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Antisocial Personality Disorder 

SNOMED Terms
 

  • Adjustment disorder with disturbance of conduct

  • Antisocial personality disorder

  • Intermittent explosive disorder

  • Narcissistic personality disorder


Goals
 

  • Accept responsibility for own behavior and keep behavior within the acceptable limits of the rules of society.

  • Develop and demonstrate a healthy sense of respect for social norms, the rights of others, and the need for honesty.

  • Improve method of relating to the world, especially authority figures; be more realistic, less defiant, and more socially sensitive.

  • Come to an understanding and acceptance of the need for conforming to prevailing social limits and boundaries on behavior.

  • Maintain consistent employment and demonstrate financial and emotional responsibility for children.


Behavioral Definitions
 

  • An adolescent history of consistent rule-breaking, lying, stealing, physical aggression, disrespect for others and their property, and/or substance abuse resulting in frequent confrontation with authority.

  • Failure to conform with social norms with respect to the law, as shown by repeatedly performed antisocial acts (e.g., destroying property, stealing, pursuing an illegal job) for which he/she may or may not have been arrested.

  • Pattern of interacting in a confrontational, aggressive, and/or argumentative way with authority figures.

  • Little or no remorse for causing pain to others.

  • Consistent pattern of blaming others for what happens to him/her.

  • Little regard for truth, as reflected in a pattern of consistently lying to and/or conning others.

  • Frequent initiation of verbal or physical fighting.

  • History of reckless behaviors that reflect a lack of regard for self or others and show a high need for excitement, fun, and living on the edge.

  • Pattern of sexual promiscuity; has never been totally monogamous in any relationship for a year and does not take responsibility for children resulting from relationships.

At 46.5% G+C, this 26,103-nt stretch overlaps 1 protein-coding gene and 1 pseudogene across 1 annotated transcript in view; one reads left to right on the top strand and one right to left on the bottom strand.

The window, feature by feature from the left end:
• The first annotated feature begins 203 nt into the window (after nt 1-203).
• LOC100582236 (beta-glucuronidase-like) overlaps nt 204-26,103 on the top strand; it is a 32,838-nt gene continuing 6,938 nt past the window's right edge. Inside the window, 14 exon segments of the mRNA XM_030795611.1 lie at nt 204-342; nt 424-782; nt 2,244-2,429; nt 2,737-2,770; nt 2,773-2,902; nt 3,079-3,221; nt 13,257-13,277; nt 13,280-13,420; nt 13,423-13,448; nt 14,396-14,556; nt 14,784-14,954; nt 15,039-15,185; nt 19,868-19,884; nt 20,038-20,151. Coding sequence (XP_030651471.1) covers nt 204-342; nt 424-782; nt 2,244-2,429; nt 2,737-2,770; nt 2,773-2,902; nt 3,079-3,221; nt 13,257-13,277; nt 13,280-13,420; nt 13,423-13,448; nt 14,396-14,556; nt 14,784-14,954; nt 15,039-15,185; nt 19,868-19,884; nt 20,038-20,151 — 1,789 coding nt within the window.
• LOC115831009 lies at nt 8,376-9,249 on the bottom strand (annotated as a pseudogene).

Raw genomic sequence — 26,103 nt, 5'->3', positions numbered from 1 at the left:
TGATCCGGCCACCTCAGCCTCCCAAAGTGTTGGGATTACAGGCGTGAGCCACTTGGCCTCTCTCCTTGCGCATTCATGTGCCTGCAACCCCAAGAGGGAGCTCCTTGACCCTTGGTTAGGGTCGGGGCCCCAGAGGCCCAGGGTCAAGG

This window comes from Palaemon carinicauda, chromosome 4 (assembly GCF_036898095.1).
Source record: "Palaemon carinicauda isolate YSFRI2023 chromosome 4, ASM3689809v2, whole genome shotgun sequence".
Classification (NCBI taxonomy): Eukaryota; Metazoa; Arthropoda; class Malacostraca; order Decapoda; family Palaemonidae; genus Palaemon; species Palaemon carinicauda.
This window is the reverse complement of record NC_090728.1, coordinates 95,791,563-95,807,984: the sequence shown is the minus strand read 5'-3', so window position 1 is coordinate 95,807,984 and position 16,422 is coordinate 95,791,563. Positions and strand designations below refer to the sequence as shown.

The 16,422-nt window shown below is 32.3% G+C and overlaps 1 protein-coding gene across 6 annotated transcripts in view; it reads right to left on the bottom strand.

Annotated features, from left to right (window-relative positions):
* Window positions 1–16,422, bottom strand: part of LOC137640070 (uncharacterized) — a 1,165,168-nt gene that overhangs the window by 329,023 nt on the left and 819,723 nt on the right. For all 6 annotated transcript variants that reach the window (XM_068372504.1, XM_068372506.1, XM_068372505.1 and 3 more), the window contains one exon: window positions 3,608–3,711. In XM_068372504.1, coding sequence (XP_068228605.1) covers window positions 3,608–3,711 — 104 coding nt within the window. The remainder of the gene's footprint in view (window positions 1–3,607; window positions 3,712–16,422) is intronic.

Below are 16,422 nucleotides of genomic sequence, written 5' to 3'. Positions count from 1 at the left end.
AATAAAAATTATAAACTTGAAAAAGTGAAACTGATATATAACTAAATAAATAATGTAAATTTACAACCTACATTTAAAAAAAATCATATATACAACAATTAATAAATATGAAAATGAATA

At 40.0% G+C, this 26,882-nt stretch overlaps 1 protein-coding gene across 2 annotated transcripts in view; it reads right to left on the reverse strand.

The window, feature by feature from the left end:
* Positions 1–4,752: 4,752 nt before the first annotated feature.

• Pattern of impulsive behaviors, such as moving often, traveling with no goal, or quitting a job without having secured another one.

  • Inability to sustain behavior that would maintain consistent employment.

  • Failure to function as a consistently concerned and responsible parent.
     

Diagnoses
 

  • Alcohol Dependence

  • Cocaine Dependence

  • Polysubstance Dependence

  • Adjustment Disorder With Disturbance of Conduct

  • Conduct Disorder

  • Intermittent Explosive Disorder

  • Antisocial Personality Disorder

  • Narcissistic Personality Disorder

  • Diagnosis Deferred

  • No Diagnosis

Effects of Antisocial Personality Disorder

Here are some common effects associated with Antisocial Personality Disorder:

Interpersonal Relationships: Individuals with ASPD may have difficulty establishing and maintaining stable relationships due to their manipulative and deceitful behaviors. 


Legal Issues: Individuals with ASPD may engage in criminal activities such as theft, vandalism, assault, or substance abuse-related offenses.

Employment and Financial Stability: Individuals with ASPD may struggle to maintain steady employment due to their difficulties with authority, impulsivity, and irresponsible behavior.

Substance Abuse and Addiction: Individuals with ASPD may engage in substance abuse as a means of seeking excitement, coping with boredom or emotional dysregulation, or as part of their impulsive and reckless behavior.


Mental Health and Co-occurring Disorders: ASPD often coexists with other mental health disorders, such as substance use disorders, depression, anxiety, and other personality disorders.

Family Dysfunction: The disruptive and manipulative behaviors of individuals with ASPD can contribute to family dysfunction and conflict. 


Risk of Harm to Others: Individuals with ASPD may pose a risk of harm to others due to their impulsive and aggressive behaviors. 


Treatment for ASPD often involves a combination of psychotherapy, medication (for comorbid conditions), and support from mental health professionals and support networks. However, treatment can be challenging due to the individual's resistance to change, lack of insight into their behavior, and difficulties forming therapeutic relationships. 

How does Antisocial Personality Disorder affect your life?

Here's how ASPD can affect various aspects of life:

Interpersonal Relationships: Their lack of empathy and disregard for the rights of others can result in strained relationships with family members, friends, romantic partners, and colleagues.


Legal Issues:  They may disregard laws and societal norms without concern for the consequences, resulting in arrests, legal proceedings, and incarceration.


Employment and Financial Stability: They may have a history of job loss, workplace conflicts, or difficulty adhering to rules and regulations.


Substance Abuse and Addiction: Individuals may turn to drugs or alcohol as a means of seeking excitement, coping with boredom or emotional dysregulation, or as part of their impulsive and risky behavior.


Mental Health and Well-being: Individuals with ASPD may experience chronic feelings of emptiness, boredom, or irritability.



Overall, ASPD can significantly impair an individual's functioning and quality of life. It can lead to a range of negative outcomes, including legal problems, relationship difficulties, financial instability, and mental health issues.

Let’s Work Together

1 Rideau Street #704

Downtown Ottawa

Tel: 1-613-400-0128

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